Regarding endoscopic therapy, EVL is the endoscopic method of choice for preventing variceal rebleeding since it has been shown to be superior to sclerotherapy (115, 117). Data collected from different randomized clinical trials show a median rebleeding rate in patients treated with EVL of around 32% (36). EVL sessions are repeated at 7- to 14-day intervals until variceal obliteration, which usually requires 2 to 4 sessions (118). Once eradicated, EGD is usually repeated every 3 to 6 months to evaluate for variceal recurrence and need for repeat EVL. Complications of EVL occur in about 14% of cases but are usually minor. The most common complication is transient dysphagia and chest discomfort. Shallow ulcers at the site of each ligation are the rule, and they may bleed. In a small (n = 43) randomized placebo-controlled trial of pantoprazole (40 mg IV after EVL followed by 40 mg oral every day for 9 days), the number of post-EVL ulcers at day 10 after EVL was the same in both groups; however, ulcers were significantly smaller in the pantoprazole group and, although not statistically significant, all 3 post-EVL bleeding episodes occurred in the placebo group (119). These results would favor the use of proton pump inhibitors in patients treated with EVL.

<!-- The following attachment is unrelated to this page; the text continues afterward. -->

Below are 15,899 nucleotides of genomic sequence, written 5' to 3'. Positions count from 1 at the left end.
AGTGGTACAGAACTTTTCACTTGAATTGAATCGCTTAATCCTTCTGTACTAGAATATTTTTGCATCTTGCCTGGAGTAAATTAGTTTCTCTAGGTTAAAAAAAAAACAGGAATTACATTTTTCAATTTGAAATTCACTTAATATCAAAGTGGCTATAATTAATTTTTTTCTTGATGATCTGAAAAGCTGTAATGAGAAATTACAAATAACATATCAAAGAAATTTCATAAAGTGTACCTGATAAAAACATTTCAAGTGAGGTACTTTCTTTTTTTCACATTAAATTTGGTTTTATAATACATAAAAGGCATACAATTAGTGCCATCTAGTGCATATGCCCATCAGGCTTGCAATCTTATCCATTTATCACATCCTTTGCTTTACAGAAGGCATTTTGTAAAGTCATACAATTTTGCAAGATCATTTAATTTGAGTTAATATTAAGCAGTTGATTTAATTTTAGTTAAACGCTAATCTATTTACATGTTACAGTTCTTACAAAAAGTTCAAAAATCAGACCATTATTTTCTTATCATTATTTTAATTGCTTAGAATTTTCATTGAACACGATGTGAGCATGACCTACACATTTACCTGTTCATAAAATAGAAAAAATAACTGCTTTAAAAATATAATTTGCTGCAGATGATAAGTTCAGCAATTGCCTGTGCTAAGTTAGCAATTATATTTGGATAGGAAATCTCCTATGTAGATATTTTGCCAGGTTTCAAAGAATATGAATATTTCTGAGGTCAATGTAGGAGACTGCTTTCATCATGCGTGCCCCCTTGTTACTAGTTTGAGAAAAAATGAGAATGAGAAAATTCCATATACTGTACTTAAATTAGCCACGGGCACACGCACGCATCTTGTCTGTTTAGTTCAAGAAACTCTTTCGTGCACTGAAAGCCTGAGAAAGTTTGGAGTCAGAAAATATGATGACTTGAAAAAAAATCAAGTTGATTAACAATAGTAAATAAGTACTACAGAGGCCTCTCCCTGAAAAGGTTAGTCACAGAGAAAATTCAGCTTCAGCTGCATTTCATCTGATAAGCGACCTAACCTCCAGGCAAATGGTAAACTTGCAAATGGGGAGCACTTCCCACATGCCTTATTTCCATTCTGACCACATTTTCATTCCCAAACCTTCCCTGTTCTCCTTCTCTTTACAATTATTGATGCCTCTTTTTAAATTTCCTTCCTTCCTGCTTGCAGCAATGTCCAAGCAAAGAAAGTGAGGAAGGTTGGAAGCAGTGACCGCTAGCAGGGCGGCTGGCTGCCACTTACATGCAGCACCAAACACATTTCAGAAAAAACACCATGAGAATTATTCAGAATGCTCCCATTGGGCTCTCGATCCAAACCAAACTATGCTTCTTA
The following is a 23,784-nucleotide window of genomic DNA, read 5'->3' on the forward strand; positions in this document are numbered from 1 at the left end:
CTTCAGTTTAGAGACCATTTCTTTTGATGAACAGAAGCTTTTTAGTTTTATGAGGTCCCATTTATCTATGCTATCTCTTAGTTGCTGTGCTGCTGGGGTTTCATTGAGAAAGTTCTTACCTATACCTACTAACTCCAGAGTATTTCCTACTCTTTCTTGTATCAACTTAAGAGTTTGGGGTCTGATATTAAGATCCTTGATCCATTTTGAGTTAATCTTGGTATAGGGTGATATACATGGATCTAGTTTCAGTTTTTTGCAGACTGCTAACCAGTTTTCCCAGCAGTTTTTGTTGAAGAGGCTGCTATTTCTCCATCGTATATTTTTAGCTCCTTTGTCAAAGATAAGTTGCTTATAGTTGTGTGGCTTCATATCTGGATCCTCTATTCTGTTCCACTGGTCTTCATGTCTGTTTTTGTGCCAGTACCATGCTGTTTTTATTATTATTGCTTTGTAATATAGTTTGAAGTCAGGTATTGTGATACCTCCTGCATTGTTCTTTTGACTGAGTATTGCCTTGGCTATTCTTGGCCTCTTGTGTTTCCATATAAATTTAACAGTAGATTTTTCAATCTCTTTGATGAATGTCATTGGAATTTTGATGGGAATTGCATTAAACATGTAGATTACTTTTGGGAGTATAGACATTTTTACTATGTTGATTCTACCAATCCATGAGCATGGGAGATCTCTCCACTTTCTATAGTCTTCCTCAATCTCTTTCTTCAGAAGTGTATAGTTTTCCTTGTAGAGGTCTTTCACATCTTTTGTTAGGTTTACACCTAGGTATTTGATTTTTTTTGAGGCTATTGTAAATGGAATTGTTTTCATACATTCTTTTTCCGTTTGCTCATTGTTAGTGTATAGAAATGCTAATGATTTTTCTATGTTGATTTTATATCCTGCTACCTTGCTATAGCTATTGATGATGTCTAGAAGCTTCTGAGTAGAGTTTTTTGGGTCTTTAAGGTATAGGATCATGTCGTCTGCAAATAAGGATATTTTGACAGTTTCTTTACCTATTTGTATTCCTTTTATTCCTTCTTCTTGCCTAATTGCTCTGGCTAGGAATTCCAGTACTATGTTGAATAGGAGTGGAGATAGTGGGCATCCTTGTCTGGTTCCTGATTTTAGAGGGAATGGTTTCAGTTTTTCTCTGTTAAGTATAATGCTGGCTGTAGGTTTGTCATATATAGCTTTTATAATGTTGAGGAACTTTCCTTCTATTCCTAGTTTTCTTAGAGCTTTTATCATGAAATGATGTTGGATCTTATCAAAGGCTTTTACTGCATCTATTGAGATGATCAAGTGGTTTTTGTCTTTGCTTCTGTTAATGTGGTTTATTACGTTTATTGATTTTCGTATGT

Optimal pharmacological therapy (β-blockers plus nitrates) versus optimal endoscopic therapy (EVL) has been compared in 3 randomized studies showing different results. One study showed a benefit of combination pharmacological therapy (23), another showed a benefit of EVL (120), and a third showed no difference between treatment groups, despite a clear tendency in favor of pharmacological therapy (121). These differences probably reflect the dosage of medications used, patient population and, ultimately, center expertise (122). Both therapies would appear to be at least equivalent in the prevention of variceal rebleeding with rebleeding rates of 32–35%.
Combination endoscopic plus pharmacological therapy is the most rational approach because nonselective β-blockers theoretically will protect against rebleeding prior to variceal obliteration and would prevent variceal recurrence. Two randomized trials demonstrate the superiority of combined therapy versus EVL alone (123, 124). Rebleeding rates in these 2 trials were 23% and 14%, respectively, for EVL plus nadolol compared to 47% and 38% for EVL alone. These results support the use of combination therapy to prevent rebleeding, even though a recent consensus conference recommended EVL or β-blocker + nitrates as first-line therapy in treatment naïve patients (7). The combination EVL plus a nonselective β-blocker is clearly recommended in patients who develop variceal hemorrhage (first or recurrent) while on EVL or a β-blocker alone.